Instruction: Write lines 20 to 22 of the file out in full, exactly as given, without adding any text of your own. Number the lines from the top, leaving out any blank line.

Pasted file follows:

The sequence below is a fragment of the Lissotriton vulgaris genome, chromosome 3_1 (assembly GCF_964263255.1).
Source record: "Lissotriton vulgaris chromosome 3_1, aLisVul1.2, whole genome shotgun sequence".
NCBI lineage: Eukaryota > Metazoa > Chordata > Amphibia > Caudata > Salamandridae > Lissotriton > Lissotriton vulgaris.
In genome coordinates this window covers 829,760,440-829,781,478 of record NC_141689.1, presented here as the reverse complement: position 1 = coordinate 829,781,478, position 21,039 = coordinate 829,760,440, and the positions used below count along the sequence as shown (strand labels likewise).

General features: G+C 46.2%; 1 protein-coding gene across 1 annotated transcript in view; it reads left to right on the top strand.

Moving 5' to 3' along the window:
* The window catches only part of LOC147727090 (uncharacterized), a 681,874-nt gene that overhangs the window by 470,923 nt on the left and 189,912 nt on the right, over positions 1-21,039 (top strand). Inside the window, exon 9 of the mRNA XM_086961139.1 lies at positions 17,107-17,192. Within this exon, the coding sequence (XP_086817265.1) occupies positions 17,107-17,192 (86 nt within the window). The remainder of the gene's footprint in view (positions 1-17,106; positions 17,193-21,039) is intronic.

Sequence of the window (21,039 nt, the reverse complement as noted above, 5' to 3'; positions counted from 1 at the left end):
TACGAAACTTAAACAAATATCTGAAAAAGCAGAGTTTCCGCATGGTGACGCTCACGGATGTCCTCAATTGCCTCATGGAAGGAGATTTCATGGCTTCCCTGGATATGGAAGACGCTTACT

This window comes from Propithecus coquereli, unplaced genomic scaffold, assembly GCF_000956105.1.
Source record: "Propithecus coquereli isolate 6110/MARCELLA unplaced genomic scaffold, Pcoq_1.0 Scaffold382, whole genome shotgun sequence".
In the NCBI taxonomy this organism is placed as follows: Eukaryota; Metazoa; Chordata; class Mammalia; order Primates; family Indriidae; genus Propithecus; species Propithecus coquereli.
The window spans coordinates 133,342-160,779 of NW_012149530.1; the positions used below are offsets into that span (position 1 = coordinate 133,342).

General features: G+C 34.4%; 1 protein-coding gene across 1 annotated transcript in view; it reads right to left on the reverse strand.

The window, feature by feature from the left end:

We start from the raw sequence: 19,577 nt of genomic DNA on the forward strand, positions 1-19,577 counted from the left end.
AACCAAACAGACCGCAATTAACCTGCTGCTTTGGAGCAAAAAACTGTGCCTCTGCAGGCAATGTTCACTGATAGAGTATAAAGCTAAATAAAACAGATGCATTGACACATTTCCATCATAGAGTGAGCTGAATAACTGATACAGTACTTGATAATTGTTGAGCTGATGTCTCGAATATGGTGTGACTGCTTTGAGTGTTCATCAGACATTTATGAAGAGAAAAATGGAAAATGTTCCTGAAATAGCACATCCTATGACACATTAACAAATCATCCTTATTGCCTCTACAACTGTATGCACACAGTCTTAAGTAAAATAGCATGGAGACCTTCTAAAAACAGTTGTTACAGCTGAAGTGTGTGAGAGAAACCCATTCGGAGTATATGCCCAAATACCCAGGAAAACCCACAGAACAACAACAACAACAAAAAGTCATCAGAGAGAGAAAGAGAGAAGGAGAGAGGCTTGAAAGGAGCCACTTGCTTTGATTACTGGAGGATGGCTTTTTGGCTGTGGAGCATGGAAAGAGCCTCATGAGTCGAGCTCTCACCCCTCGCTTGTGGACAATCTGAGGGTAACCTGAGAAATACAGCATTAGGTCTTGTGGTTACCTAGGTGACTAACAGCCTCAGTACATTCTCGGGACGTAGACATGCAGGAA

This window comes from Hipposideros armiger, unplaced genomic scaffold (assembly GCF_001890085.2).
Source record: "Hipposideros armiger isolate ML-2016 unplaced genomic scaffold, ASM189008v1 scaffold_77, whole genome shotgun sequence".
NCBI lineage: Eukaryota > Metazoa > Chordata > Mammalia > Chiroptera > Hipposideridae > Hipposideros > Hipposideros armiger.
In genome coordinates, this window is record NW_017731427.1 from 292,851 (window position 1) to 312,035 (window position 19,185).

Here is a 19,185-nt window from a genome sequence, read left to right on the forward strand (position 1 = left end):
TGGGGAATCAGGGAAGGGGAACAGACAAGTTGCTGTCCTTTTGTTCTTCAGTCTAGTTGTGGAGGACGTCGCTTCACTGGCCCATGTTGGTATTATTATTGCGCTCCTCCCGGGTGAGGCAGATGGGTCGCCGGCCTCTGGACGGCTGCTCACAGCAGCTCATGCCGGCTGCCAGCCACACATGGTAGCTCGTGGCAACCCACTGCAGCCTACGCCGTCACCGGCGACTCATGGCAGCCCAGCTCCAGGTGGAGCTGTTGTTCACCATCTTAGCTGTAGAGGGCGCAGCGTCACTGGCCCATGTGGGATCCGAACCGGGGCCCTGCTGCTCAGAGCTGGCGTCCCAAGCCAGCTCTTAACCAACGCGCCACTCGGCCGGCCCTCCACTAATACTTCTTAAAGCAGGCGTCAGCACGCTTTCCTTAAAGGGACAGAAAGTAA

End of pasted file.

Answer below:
NCBI lineage: Eukaryota > Metazoa > Chordata > Mammalia > Chiroptera > Hipposideridae > Hipposideros > Hipposideros armiger.
In genome coordinates, this window is record NW_017731427.1 from 292,851 (window position 1) to 312,035 (window position 19,185).

Here is a 19,185-nt window from a genome sequence, read left to right on the forward strand (position 1 = left end):